Confronting Our Financial Bubble?

The financial crisis is bound to lead us to confront the bubble our society has created–For the last few weeks as bailouts and rescue packages have become the order of the day, we’ve been talking about huge numbers,numbers which most of us do not comprehend. How many of us really understand what a trillion dollar means? I just read a staggering number. In a recent article the Los Angeles Times details the breakdown of the money the United States government has committed to rescue Wall Street and the financial system, although not all of it has thus far been tapped. The number: $8.5 trillion. This $8.5 trillion includes such things as $700 billion for the Troubled Asset Relief Program or $1.8 trillion for the Commercial Paper Program which buys short-term notes from companies which use the proceeds to pay bills. I must admit I am not clear whether these are their bills or not. In fact as I read the list, I confess I do not understand it all. Like many, I have numerous questions. My questions, though, primarily revolve around the value of money, where it comes from, leads to and means. Assuming the decision makers know what they are doing–another set of questions altogether–the many trillions we are now spending–since it looks sure there shall be more in future than the $8.5 trillion of the article–will at some point have to be accounted for. Is that when we shall come face to face with the limitations of our using money, with our over reliance on its material value? Is that when the bubble we have created about its role in our society will burst?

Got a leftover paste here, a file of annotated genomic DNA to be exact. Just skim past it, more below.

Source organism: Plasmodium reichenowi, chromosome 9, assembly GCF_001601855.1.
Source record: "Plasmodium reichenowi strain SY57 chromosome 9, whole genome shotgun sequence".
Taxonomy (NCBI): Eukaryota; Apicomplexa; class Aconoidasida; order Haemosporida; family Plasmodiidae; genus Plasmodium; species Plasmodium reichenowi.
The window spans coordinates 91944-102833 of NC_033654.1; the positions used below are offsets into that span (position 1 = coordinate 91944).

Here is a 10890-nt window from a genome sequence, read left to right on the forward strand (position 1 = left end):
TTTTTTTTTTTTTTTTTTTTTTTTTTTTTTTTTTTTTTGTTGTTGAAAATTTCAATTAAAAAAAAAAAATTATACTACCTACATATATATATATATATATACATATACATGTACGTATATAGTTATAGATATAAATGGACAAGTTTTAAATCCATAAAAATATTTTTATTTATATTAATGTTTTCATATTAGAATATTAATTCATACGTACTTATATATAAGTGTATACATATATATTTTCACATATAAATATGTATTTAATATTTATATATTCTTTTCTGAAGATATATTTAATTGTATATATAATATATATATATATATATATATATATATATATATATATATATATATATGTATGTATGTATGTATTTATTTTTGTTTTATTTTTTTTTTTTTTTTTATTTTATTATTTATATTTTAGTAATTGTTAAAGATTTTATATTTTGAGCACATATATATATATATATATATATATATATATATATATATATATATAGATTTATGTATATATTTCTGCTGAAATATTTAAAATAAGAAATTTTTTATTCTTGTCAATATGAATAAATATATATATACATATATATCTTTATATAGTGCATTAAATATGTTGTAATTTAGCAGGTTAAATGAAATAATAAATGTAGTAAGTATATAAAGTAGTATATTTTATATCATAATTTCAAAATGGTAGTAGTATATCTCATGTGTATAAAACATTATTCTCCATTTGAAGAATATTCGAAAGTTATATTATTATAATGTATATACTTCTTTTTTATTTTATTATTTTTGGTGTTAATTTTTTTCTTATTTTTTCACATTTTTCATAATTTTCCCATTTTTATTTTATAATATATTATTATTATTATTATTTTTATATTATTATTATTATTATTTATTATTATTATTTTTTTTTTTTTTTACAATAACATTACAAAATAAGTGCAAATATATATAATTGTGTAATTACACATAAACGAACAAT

Human Rights–Alive and Well

The UN Declaration of Human Rights is 60 years-old, no wonder we’re still have a long way to go–It’s fashionable for many to cite the absence of a more universally applied practice of human rights as an example of how troubled the world is. While there is truth in that statement, when seen in historical perspective, one comes to another conclusion. The Declaration of Human Rights guaranteeing freedom such as freedom of religion dates to December 10th 1949 and was spearheaded by former First Lady Eleanor Roosevelt. Human history is thousands of years old, and yet coming together to agree on human rights, what some of these rights are is only 60 years old! That may seem long to someone in their teens, or even twenties, but not to the rest of us. More important in terms of recorded history human rights is still in its infancy. Yes, as we practice its principles, we’re going to experience growing pains, we’re going to make mistakes, we’re going to be imperfect. The point is not how ideal is our practice, but whether it is making headway in the world, in our respective countries, in terms of its being generally accepted. Fact is it is. For one thing it is now an accepted principle, even when we disagree on what rights it actually entails. And that is a human accomplishment! We are not turning back, and though progress comes too slowly for those who are suffering from its lack, be it Tibet or Myanmar, Darfur or North Korea along with so many other places, the cause of human rights is alive and well.